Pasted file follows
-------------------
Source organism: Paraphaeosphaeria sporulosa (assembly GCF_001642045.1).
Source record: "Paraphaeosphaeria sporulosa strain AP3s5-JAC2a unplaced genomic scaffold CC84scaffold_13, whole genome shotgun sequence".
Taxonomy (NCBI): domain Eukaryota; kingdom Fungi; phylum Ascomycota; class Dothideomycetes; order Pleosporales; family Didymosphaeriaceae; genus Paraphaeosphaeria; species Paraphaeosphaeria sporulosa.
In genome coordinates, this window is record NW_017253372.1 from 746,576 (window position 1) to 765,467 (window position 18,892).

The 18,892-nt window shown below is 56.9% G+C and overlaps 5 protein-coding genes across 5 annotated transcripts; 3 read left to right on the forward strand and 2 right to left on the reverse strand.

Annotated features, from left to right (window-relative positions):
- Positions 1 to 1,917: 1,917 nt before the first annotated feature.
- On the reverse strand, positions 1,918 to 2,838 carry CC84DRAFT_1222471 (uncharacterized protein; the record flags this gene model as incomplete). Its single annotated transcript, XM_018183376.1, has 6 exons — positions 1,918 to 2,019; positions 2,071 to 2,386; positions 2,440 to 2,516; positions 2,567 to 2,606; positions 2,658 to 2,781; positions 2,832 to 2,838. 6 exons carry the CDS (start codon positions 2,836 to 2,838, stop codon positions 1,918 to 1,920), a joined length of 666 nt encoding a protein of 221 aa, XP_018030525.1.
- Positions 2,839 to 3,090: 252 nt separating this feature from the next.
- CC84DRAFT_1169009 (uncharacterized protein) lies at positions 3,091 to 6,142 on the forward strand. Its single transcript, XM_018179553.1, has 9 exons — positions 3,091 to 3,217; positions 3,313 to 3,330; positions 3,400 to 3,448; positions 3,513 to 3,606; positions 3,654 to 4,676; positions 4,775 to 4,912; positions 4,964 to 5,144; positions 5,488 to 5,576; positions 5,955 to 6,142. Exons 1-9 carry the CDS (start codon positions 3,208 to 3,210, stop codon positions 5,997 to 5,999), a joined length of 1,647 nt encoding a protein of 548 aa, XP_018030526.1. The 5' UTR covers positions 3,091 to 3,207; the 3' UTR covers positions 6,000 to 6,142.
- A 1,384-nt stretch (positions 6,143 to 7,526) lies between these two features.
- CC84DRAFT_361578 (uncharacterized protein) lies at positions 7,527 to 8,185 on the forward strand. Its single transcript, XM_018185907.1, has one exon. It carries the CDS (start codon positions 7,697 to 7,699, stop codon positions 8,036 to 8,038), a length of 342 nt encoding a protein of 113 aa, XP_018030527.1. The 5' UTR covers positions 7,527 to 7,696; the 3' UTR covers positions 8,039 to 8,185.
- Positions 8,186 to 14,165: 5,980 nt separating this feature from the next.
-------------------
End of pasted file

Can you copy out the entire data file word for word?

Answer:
Source organism: Paraphaeosphaeria sporulosa (assembly GCF_001642045.1).
Source record: "Paraphaeosphaeria sporulosa strain AP3s5-JAC2a unplaced genomic scaffold CC84scaffold_13, whole genome shotgun sequence".
Taxonomy (NCBI): domain Eukaryota; kingdom Fungi; phylum Ascomycota; class Dothideomycetes; order Pleosporales; family Didymosphaeriaceae; genus Paraphaeosphaeria; species Paraphaeosphaeria sporulosa.
In genome coordinates, this window is record NW_017253372.1 from 746,576 (window position 1) to 765,467 (window position 18,892).

The 18,892-nt window shown below is 56.9% G+C and overlaps 5 protein-coding genes across 5 annotated transcripts; 3 read left to right on the forward strand and 2 right to left on the reverse strand.

Annotated features, from left to right (window-relative positions):
- Positions 1 to 1,917: 1,917 nt before the first annotated feature.
- On the reverse strand, positions 1,918 to 2,838 carry CC84DRAFT_1222471 (uncharacterized protein; the record flags this gene model as incomplete). Its single annotated transcript, XM_018183376.1, has 6 exons — positions 1,918 to 2,019; positions 2,071 to 2,386; positions 2,440 to 2,516; positions 2,567 to 2,606; positions 2,658 to 2,781; positions 2,832 to 2,838. 6 exons carry the CDS (start codon positions 2,836 to 2,838, stop codon positions 1,918 to 1,920), a joined length of 666 nt encoding a protein of 221 aa, XP_018030525.1.
- Positions 2,839 to 3,090: 252 nt separating this feature from the next.
- CC84DRAFT_1169009 (uncharacterized protein) lies at positions 3,091 to 6,142 on the forward strand. Its single transcript, XM_018179553.1, has 9 exons — positions 3,091 to 3,217; positions 3,313 to 3,330; positions 3,400 to 3,448; positions 3,513 to 3,606; positions 3,654 to 4,676; positions 4,775 to 4,912; positions 4,964 to 5,144; positions 5,488 to 5,576; positions 5,955 to 6,142. Exons 1-9 carry the CDS (start codon positions 3,208 to 3,210, stop codon positions 5,997 to 5,999), a joined length of 1,647 nt encoding a protein of 548 aa, XP_018030526.1. The 5' UTR covers positions 3,091 to 3,207; the 3' UTR covers positions 6,000 to 6,142.
- A 1,384-nt stretch (positions 6,143 to 7,526) lies between these two features.
- CC84DRAFT_361578 (uncharacterized protein) lies at positions 7,527 to 8,185 on the forward strand. Its single transcript, XM_018185907.1, has one exon. It carries the CDS (start codon positions 7,697 to 7,699, stop codon positions 8,036 to 8,038), a length of 342 nt encoding a protein of 113 aa, XP_018030527.1. The 5' UTR covers positions 7,527 to 7,696; the 3' UTR covers positions 8,039 to 8,185.
- Positions 8,186 to 14,165: 5,980 nt separating this feature from the next.